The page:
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METALLURGICAL CHANGES IN STEELS DUE TO CRYOGENIC PROCESSING & ITS APPLICATIONS Metallurgical changes in steels due to cryogenic processing & its applications Abstract: Cryogenic processing is a supplementary process to conventional heat treatment process in steels. It is an inexpensive one time permanent treatment affecting the entire section of the component unlike coatings. Though the benefits have been reported widely, there are issues debated upon, in respect of the treatment parameters, extent of benefits experienced in different materials, underlying mechanism and pretreatment conditions. A study on the improvement in wear resistance and the significance of treatment parameters in different materials has been made. It is found that cryogenic treatment imparts nearly 110% improvement in tool life. It is even superior to tin coatings. The underlying mechanism is essentially an isothermal process. Keywords: Cryo processing; Wear resistance INTRODUCTION: The word Cryogenics is derived from the Greek words 'Kryos" (meaning cold) and "Genes" (meaning born). The cryogenic processing is modification of a material or component using cryogenic temperatures. Cryogenic temperatures are defined by the Cryogenic Society of America as being temperatures below 120K (-244F, -153C). Cryogenic processing makes changes to the crystal structure of materials. The major results of these changes are to enhance the abrasion resistance and fatigue resistance of the materials. The thermal treatment of metals must certainly be regarded as one of the most important developments of the industrial age. One of the modern processes being used to treat metals (as well as other materials) is cryogenic tempering. Until recently, cryogenic tempering was viewed as having little value, due to the often brittle nature of the finished product. It is only since the development of computer modeled cooling and reheats curves that the true benefits of cryogenically treated materials have become available to industry and the general public. Cryo tempering is a permanent, non-destructive, non-damaging process (not a coating) which reduces abrasive wear (edge dulling), relieves internal stress, minimizes the susceptibility to micro cracking due to shock forces, lengthens part life, and increases performance.


The small & hard carbide particles within the martensitic matrix help support the matrix and resist penetration by foreign particles in abrasion wear. The reported large improvements in tool life usually are attributed to this dispersion of carbides in conjunction with retained austenite transformation. . This cryogenic processing step causes irreversible changes in the microstructure of the materials, which significantly improve the performance of the materials. The treatment calls for a precise temperature control during the processing, usually up to one-tenth of one degree, necessitating elaborate controls and sophisticated instrumentation. Further explanation to the "Concrete effect" is as follows: Cryogenic treatment of alloy steels causes transformation of retained austenite to martensite. Freshly formed martensite changes its lattice parameters and the c/a ratio approaches that of the original martensite. Etta (h) carbide precipitates in the matrix of freshly formed martensite during the tempering process. This h carbide formation favors a more stable, harder, wear-resistant and tougher material. This strengthens the material without appreciably changing the hardness (macro hardness). The other major reason for the improvement is stress relief. The densification process leads to an elimination of vacancies in the lattice structure by forcing the material to come to equilibrium at -196'C and lowering the entropy in the material. This lower entropy leads to the establishment of long range order in the material which leads to the minimization of galvanic couples in the material thus improving the corrosion resistance of materials including Stainless Steels. Besides, there is some amount of grain size refinement and grain boundary realignment occurring in the material. These two aspects lead to a tremendous improvement in the electrical and thermal conductivity of the material thus transporting the heat generated during the operation of the tool away from the source and increasing its life. Because austenite and martensite have different size crystal structures, there will be stresses built in to the crystal structure where the two co-exist.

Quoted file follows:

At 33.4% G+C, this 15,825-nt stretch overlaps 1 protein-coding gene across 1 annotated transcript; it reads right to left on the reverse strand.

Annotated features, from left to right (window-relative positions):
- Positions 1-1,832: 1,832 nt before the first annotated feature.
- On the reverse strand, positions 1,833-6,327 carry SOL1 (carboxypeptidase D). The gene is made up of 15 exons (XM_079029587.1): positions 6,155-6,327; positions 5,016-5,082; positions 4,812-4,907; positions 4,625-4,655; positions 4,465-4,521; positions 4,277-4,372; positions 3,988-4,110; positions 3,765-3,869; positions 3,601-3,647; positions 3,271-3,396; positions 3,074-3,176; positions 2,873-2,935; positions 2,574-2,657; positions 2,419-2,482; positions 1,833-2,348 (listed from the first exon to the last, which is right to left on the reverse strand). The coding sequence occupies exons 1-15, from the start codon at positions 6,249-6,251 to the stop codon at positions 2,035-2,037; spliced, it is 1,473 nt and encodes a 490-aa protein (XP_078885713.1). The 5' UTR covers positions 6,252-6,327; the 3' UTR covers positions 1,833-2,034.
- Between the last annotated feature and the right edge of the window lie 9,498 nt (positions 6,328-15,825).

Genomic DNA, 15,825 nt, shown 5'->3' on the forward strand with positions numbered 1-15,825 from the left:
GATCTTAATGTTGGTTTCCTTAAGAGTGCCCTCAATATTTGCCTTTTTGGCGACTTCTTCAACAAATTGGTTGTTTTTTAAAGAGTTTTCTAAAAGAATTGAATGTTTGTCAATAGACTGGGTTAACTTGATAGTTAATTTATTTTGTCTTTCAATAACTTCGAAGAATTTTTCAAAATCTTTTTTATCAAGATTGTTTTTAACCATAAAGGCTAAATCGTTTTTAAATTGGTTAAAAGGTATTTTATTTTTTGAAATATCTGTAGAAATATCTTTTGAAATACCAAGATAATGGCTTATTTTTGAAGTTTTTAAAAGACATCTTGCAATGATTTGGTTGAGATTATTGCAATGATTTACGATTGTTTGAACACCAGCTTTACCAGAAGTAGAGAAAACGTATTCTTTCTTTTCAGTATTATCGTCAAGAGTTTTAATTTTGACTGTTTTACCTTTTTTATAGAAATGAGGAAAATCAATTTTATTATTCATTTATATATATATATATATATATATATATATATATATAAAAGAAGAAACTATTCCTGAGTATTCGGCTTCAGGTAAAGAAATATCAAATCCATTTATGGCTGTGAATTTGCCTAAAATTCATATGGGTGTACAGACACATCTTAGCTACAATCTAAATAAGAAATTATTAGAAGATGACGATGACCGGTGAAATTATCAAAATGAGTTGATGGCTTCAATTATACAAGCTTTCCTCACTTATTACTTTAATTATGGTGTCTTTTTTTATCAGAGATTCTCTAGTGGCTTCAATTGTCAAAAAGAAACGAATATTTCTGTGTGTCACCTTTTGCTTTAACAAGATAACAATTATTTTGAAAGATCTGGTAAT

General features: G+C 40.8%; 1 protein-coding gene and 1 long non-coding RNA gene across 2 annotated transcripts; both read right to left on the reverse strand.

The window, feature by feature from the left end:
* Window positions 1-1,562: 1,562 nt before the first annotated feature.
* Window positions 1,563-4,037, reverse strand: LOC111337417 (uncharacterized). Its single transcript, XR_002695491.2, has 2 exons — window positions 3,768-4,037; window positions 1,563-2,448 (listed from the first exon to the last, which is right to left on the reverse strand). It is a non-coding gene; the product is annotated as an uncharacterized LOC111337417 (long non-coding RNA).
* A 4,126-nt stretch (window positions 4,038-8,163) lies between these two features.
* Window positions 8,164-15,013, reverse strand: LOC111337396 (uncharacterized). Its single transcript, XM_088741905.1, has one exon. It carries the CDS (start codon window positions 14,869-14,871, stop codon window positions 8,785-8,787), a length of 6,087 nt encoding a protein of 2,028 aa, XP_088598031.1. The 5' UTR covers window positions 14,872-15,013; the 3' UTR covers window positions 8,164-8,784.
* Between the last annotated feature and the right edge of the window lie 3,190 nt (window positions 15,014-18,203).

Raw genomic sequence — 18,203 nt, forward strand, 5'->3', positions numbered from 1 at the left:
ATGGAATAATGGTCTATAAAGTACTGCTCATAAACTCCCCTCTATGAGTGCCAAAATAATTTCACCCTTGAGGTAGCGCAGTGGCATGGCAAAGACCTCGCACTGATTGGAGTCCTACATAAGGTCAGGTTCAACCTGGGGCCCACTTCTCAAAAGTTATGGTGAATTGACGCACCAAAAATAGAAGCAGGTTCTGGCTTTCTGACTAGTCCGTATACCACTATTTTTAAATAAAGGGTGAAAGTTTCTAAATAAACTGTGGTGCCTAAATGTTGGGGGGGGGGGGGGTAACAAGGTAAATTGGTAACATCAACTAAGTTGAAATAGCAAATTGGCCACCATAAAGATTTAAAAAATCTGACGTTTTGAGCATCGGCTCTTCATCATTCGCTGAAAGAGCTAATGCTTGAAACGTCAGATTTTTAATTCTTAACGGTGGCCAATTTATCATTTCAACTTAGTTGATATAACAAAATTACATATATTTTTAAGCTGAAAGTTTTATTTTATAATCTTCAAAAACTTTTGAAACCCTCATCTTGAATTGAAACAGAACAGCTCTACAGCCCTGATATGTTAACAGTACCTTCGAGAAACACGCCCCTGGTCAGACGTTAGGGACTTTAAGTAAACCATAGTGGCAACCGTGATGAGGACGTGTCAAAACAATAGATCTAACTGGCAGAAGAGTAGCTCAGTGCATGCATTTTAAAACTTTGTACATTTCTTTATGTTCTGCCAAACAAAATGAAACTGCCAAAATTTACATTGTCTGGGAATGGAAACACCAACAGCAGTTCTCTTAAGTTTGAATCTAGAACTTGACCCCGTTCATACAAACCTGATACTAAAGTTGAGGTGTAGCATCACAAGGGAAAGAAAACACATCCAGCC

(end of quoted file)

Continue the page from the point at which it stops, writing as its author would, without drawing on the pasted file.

> Cryogenic Processing is relatively new Conclusion: Cryogenic Processing is not a substitute for heat-treating. Cryogenic Processing is not a coating. It affects the entire volume of the material. It works synergistically with coatings. These benefits extend to cast iron, aluminum, stainless steels, and other materials. The scope of cryogenics has expanded widely from basic military and space applications to various civil applications. Cryogenic processing is mainly applicable to steels. Cryogenic treatments can produce not only transformation of retained austenite to martensite, but also can produce metallurgical changes within the martensite. this offers many benefits where ductility and wear resistance are desirable in hardened steels While various experts dispute the benefits of time-at-temperature control; available research, along with a correlation with standard heat treating processes indicates that this control is the key to maximizing the potential of cryogenic tempering. As is the case with many scientific discoveries, the cost factor limits the usefulness of this process in the production phase of the materials industry. Recent advancements: Currently extensive research is being conducted in an effort to better the available cryocooler technology in fields like materials for the regenerator, cylinder heads, etc., refrigerants used, size of cryocooler, increasing the efficiency. Stirling technology is used to produce miniature cooling systems Superconductivity occurs in a wide variety of materials, including simple elements like tin and aluminium, various metallic alloys, some heavily-doped semiconductors, and certain ceramic compounds containing planes of copper and oxygen atoms is achieved by this cryogenic processing . dilution refrigerators is One important application of superfluidity and this state is also achieved by crogenic processing Cryogenics has been successfully tested on flexible circuits to reduce the residual stress between layers of the circuit. This helps keep the circuit from curling and separating Treated transformers show a lack of hysterisis. The magnetic core saturates less. Ball and roller bearings respond beautifully to cryogenic processing. Increases of wear life of two to three hundred percent are not uncommon. Cryogenically treated resistance welding electrodes will last about 3 to six times longer than untreated electrodes.